There are some factors that caused the existence of an era so called the post-method era. First, the arguments used to defeat method can also be seen as evidence that teachers, at least, were never really in the thrall of methods, Bell (2003). First, post-methodologists argue that the methods (prescription for practice) were really very limited in that they deal only with the first lessons of mainly lower level courses. Contrast these limited methods with CLT, which though never claiming universality, has arguably been the most widely applied of any method since grammar translation. Indeed the degree of application may be better guide to the so-called distinction between method and approach. If the method has limited realization, then one would expect little variation in its procedures, but if, like CLT, the method has such wide- scale application, variation in its realization would be normal. Second, post methodologists argue that the methods can never be realized in their purest form in the classroom according to the principles of their originator because methods are not derives from classroom practice. Richard & Rodgers (2001) calls the designer methods ideals types. This notion of the social construction of methods in million of different classroom suggest that what is called methods is often an a posteriori rationalization of many similar teaching practices rather than an a priori set of prescriptions emanating from one source. Third, a further dismissive argument against prescriptive methods is that little of interest remain in them, but the argument ignores the huge influence that the core philosophies of community language learning, silent way, and suggestopedia have had on language teaching. Indeed, the development of CLT has in part been driven by the co-option of the humanistic, student-centered principles of designer methods. The emergence of post methods pedagogy may have more to do with larger social forces than with pedagogical maturity. Fourth, according to Richard & Rodgers (2001:247) “some approaches and method are unlikely to be widely adopted because they are difficult to understand and used, lack clear practical application, require special training, and necessitated major changes in teacher’s practices and beliefs.” To sum up, the emergence of the post-method era is mainly the existence of certain methods in language teaching does not meet fully the need of language teaching itself.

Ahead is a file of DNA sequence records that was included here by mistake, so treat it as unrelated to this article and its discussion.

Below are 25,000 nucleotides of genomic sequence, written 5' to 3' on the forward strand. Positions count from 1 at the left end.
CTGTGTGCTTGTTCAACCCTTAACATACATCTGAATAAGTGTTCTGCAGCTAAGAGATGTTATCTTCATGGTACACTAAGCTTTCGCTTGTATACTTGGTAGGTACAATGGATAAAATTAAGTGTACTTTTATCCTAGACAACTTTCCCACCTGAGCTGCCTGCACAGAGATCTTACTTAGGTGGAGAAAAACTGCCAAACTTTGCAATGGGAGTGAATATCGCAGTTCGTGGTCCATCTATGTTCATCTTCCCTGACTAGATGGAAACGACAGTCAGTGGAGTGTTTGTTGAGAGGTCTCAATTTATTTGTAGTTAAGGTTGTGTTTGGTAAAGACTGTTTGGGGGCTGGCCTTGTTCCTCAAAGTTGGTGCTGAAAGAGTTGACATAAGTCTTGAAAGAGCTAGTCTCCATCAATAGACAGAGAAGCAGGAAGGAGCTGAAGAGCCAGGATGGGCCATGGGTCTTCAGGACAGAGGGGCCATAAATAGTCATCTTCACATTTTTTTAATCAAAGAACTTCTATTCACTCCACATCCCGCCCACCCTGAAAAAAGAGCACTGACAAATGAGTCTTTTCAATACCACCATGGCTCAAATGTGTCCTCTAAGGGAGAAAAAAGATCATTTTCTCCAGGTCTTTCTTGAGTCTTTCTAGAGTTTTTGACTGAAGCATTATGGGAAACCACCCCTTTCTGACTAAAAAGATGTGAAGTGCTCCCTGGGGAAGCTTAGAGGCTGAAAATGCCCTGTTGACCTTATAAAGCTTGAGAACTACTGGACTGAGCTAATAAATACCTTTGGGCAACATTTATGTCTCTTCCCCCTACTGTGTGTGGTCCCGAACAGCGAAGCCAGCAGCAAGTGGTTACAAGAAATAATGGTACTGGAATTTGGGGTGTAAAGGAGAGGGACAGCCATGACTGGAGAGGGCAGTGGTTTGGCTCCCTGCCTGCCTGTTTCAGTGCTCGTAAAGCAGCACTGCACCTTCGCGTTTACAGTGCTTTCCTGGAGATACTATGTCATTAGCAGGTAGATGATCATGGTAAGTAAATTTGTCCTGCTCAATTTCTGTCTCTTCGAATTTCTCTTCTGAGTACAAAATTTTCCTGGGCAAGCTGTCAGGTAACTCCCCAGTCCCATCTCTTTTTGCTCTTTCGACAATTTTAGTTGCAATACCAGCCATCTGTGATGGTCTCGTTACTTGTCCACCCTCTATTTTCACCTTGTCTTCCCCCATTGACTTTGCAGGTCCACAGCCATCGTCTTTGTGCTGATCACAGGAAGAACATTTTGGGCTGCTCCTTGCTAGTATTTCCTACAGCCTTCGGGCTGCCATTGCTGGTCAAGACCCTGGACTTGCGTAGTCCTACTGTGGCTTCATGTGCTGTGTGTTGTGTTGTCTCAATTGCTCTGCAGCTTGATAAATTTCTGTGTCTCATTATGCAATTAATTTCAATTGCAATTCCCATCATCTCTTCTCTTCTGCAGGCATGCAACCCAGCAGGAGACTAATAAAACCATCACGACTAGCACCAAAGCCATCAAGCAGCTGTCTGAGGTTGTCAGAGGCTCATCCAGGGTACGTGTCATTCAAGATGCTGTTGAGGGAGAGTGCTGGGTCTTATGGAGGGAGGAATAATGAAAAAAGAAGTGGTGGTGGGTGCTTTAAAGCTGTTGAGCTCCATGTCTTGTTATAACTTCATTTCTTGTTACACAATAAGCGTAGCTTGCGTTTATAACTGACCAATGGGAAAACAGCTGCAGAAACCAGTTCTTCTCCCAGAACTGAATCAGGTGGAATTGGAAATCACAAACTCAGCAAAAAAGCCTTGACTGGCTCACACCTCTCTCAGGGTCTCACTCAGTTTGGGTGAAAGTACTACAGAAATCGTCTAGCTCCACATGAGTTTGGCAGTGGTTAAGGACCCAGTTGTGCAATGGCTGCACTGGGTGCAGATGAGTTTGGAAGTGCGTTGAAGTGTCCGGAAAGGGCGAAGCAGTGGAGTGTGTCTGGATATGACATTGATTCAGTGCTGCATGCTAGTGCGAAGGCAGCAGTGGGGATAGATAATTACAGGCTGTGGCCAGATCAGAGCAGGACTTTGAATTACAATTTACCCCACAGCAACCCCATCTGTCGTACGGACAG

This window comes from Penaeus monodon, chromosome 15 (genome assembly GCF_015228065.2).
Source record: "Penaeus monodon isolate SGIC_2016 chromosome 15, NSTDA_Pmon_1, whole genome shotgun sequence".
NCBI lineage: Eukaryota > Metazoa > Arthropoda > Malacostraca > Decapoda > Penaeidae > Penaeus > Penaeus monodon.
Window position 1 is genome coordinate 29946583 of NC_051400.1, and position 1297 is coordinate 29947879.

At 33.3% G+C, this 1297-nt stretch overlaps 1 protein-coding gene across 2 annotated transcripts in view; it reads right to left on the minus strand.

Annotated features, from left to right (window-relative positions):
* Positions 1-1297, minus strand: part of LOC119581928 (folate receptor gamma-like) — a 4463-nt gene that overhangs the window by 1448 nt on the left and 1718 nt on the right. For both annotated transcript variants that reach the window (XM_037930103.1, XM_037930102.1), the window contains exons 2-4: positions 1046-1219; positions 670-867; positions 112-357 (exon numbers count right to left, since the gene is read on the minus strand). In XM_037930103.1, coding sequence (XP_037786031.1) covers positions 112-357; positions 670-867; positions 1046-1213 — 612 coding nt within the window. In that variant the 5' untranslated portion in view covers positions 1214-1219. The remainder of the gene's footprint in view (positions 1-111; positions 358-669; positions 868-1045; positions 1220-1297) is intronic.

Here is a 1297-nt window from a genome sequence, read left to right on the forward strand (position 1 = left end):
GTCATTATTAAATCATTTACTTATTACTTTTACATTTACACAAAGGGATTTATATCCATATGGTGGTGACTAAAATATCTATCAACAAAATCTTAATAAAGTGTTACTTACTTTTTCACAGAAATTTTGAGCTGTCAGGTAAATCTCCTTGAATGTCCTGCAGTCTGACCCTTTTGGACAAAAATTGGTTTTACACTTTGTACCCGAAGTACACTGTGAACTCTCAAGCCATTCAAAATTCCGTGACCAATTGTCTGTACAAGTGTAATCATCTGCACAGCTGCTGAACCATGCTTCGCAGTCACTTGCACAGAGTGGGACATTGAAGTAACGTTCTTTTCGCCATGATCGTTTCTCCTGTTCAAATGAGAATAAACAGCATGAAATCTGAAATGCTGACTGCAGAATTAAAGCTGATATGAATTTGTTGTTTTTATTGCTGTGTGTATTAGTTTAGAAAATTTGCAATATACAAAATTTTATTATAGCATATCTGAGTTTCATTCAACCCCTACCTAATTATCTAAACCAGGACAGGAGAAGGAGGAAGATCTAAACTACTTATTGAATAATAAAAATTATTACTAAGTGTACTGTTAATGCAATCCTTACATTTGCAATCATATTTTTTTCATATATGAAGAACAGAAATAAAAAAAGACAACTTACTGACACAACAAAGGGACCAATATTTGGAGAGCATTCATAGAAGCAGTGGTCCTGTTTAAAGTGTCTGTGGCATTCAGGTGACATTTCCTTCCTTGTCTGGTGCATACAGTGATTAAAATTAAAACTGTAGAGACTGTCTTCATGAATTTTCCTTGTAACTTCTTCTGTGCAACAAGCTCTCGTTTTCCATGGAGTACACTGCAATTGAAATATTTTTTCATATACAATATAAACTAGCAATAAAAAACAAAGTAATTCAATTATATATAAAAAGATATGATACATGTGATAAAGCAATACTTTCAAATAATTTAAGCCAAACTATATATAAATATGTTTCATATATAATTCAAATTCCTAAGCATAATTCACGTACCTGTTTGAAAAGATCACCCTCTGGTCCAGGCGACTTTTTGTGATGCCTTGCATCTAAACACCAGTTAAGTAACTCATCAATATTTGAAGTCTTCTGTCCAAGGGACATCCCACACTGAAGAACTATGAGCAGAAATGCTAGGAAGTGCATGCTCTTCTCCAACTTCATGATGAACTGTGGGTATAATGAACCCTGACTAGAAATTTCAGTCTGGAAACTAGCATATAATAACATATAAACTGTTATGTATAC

3. The Language Teaching in the Post-Method Era
In the era of the post-method, the language teaching is done not only based on a certain method. The language teaching may adopt some different methods and techniques at the same time. Later on, there is a term of eclectic method. The findings of a survey on language teaching method done by Liu (2004:146) suggests that there is still a place for methods in language teaching in the post-method era. Another opinion was given by other language experts. Whatever we use to teach is not determined by a single factor, nor is it constrained by any individual teacher. It is always an adjustable decision that is shaped and reshaped through teaching and through the learning of teaching (Larsen-Freeman, 2000) in Liu (2004:149). So, we can say that though there is still methods in the post-method era, but we do not rely on a certain method only.
By having discussion above, here we may come to some following conclusions. Firstly, the post-method era is not an era in which there is not any method used in language teaching. Secondly, the methods used in the language teaching may a combination of several methods which may be appropriate to the need of the language teaching itself. Thirdly, “Methods are not dead, nor will they ever be” (Bell, 2003:334). Shome (1998) as cited by Thalib (2002) in Bell (2003:334) argues with reference to the term post colonial, “the prefix ‘post’ … does not mean a final closure, nor does it announce the ‘end’ of that which it is appended; rather it suggests a thinking through and beyond the problematic of that which it is appended.”
Bell, David M. 2003. Method and Post-Method: Are They Really So
Incompatible? TESOL Quarterly 37(2), 325-336.
Brown, H. D. 2007. Teaching by Principles: An Interactive Approach to
Language Pedagogy (3rd Ed.). New York: Pearson Education.
Liu, Jun. 2004. Methods in the Post-Methods Era: Report on An International
Survey on Language Teaching Methods. IJES 4(1) 137-152.
Richards, J. C., & Rodgers, T. 2001. Approaches and Methods in Language
Teaching (2nd Ed.). New York: Cambridge University Press.
Thornbury, Scott. 2009.Method, Post-Method, and Metodos. British Coucil.
Accessed on December 12th, 2011.